Ye batter down the lion's den,
But yet the lordly beast g'oes free;
And ye shall hear his roar again,
From mountain height, from lowland glen,
From sandy shore and reedy fen--
Where'er a band of freeborn men
Rears sacred shrines to liberty.
The serpent scales the eagle's nest,
And yet the royal bird, in air,
Triumphant wins the mountain's crest,
And sworn for strife, yet takes his rest,
And plumes, to calm, his ruffled breast,
Till, like a storm-bolt from the west,
He strikes the invader in his lair.
What's loss of den, or nest, or home,
If, like the lion, free to go;--
If, like the eagle, wing'd to roam,
We span the rock and breast the foam,
Still watchful for the hour of doom,
When, with the knell of thunder-boom,
We bound upon the serpent foe!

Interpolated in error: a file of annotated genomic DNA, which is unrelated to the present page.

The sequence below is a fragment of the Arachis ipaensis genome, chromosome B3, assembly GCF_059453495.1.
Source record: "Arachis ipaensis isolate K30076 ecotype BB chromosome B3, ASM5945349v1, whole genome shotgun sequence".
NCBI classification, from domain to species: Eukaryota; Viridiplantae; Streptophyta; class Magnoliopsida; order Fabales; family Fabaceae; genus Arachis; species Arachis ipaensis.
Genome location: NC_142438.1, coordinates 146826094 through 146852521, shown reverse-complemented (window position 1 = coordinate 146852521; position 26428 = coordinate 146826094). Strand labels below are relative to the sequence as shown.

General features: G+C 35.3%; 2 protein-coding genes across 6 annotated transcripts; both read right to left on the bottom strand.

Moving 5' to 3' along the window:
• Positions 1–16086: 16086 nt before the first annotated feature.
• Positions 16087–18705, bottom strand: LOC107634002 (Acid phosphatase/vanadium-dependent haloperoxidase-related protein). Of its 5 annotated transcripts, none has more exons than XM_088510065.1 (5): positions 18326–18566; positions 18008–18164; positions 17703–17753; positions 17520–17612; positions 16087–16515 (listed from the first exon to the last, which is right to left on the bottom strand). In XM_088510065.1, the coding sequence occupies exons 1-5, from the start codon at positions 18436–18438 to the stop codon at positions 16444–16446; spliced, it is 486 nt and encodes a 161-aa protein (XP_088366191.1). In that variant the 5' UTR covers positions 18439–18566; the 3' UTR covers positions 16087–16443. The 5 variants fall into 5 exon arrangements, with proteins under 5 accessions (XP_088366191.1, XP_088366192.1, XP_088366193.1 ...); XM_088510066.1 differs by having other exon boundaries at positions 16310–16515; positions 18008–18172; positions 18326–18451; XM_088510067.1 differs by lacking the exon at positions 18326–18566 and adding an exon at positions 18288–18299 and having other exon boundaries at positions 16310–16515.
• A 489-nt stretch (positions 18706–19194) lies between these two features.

Oh! noble sons of lion heart!
Oh! gallant hearts of eagle wing!
What though your batter'd bulwarks part,
Your nest be spoiled by reptile art--
Your souls, on wings of hate, shall start
For vengeance, and with lightning-dart,
Rend the foul serpent ere he sting!
Your battered den, your shattered nest,
Was but the lion's crouching-place;--
It heard his roar, and bore his crest,
His, or the eagle's place of rest;--
But not the soul in either breast!
This arms the twain, by freedom bless'd,
To save and to avenge their race!
This poem has not been translated into any other language yet.I would like to translate this poem